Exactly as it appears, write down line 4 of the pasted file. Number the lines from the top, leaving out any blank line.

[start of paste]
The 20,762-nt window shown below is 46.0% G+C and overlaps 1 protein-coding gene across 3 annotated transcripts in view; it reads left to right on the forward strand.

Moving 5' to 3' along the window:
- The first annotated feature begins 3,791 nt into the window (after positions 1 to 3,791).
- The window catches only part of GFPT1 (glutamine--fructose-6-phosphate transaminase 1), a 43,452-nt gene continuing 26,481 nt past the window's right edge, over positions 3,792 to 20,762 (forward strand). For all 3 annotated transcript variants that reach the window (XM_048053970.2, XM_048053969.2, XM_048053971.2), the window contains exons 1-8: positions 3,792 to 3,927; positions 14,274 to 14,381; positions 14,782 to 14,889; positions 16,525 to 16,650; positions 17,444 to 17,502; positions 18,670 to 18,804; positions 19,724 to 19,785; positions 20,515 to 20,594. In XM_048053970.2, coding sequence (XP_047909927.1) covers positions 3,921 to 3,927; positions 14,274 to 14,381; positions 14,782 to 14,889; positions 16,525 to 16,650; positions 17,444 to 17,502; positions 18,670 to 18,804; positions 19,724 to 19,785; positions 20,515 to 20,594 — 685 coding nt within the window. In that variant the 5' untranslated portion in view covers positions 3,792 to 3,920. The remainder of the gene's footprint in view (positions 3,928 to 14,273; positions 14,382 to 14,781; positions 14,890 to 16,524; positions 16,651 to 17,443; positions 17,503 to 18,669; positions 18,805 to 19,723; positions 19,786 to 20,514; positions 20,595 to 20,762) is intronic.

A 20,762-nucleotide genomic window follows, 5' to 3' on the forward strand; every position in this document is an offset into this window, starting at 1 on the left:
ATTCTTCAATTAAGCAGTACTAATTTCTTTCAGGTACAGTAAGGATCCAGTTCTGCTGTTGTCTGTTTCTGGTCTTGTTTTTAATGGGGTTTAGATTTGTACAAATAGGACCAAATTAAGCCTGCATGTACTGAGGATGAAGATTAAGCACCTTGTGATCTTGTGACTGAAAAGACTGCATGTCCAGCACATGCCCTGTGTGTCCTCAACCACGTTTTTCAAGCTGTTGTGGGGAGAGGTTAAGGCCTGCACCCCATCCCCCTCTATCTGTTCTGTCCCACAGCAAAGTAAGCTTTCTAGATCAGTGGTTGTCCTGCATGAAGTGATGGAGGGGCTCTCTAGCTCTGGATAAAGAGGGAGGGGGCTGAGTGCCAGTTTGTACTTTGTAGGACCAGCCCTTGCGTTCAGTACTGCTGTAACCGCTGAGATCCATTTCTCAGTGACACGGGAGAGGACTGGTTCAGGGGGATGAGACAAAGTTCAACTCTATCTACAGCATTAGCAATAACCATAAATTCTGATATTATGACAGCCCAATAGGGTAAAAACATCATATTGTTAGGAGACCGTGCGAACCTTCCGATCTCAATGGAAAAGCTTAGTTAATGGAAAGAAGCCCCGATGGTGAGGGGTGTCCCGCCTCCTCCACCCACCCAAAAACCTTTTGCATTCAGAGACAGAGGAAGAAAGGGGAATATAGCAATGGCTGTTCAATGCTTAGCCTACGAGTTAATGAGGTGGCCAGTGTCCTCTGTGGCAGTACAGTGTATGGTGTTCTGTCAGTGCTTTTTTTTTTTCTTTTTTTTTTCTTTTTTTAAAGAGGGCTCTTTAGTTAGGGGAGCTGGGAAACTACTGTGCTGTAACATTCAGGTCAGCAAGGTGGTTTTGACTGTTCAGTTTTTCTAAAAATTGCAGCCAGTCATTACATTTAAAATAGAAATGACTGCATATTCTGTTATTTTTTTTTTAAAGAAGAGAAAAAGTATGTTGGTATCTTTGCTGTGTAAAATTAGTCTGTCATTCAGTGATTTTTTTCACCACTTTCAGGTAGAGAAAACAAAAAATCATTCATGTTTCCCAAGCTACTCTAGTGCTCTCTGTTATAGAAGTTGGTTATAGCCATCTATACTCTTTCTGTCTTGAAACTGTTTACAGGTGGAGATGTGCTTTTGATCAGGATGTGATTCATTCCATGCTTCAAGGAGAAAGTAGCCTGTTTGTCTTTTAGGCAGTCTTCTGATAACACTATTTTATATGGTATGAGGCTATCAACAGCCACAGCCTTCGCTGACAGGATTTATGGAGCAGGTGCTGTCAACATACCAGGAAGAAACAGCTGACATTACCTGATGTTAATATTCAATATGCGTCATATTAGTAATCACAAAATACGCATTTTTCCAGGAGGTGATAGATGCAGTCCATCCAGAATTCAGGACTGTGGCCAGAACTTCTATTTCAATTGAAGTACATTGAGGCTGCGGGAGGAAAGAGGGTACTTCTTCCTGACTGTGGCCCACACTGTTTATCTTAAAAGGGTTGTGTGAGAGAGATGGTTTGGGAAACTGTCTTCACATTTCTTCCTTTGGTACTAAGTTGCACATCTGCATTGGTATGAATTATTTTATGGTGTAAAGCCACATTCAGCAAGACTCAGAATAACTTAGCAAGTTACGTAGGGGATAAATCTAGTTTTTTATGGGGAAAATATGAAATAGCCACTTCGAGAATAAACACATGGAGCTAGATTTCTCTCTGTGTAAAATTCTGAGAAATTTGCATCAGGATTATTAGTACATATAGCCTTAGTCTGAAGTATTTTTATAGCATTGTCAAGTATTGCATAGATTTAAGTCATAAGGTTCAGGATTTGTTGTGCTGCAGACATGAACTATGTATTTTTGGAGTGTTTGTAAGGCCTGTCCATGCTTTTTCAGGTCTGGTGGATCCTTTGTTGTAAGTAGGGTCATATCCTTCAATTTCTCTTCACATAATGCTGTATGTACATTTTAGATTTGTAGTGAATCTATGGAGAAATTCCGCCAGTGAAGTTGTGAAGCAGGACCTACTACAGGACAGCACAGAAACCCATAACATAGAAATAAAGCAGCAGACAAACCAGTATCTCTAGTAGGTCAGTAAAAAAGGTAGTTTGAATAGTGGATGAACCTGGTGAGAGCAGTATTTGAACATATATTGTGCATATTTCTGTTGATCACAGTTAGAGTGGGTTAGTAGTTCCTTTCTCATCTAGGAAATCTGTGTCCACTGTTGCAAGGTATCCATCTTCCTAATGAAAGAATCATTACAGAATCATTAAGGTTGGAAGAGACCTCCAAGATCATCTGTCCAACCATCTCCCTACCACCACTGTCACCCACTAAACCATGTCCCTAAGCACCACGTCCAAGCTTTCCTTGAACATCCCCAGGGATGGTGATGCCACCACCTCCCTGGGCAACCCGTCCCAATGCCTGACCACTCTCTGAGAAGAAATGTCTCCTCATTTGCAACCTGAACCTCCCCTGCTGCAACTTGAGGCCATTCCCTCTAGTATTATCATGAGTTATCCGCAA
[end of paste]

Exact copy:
- The window catches only part of GFPT1 (glutamine--fructose-6-phosphate transaminase 1), a 43,452-nt gene continuing 26,481 nt past the window's right edge, over positions 3,792 to 20,762 (forward strand). For all 3 annotated transcript variants that reach the window (XM_048053970.2, XM_048053969.2, XM_048053971.2), the window contains exons 1-8: positions 3,792 to 3,927; positions 14,274 to 14,381; positions 14,782 to 14,889; positions 16,525 to 16,650; positions 17,444 to 17,502; positions 18,670 to 18,804; positions 19,724 to 19,785; positions 20,515 to 20,594. In XM_048053970.2, coding sequence (XP_047909927.1) covers positions 3,921 to 3,927; positions 14,274 to 14,381; positions 14,782 to 14,889; positions 16,525 to 16,650; positions 17,444 to 17,502; positions 18,670 to 18,804; positions 19,724 to 19,785; positions 20,515 to 20,594 — 685 coding nt within the window. In that variant the 5' untranslated portion in view covers positions 3,792 to 3,920. The remainder of the gene's footprint in view (positions 3,928 to 14,273; positions 14,382 to 14,781; positions 14,890 to 16,524; positions 16,651 to 17,443; positions 17,503 to 18,669; positions 18,805 to 19,723; positions 19,786 to 20,514; positions 20,595 to 20,762) is intronic.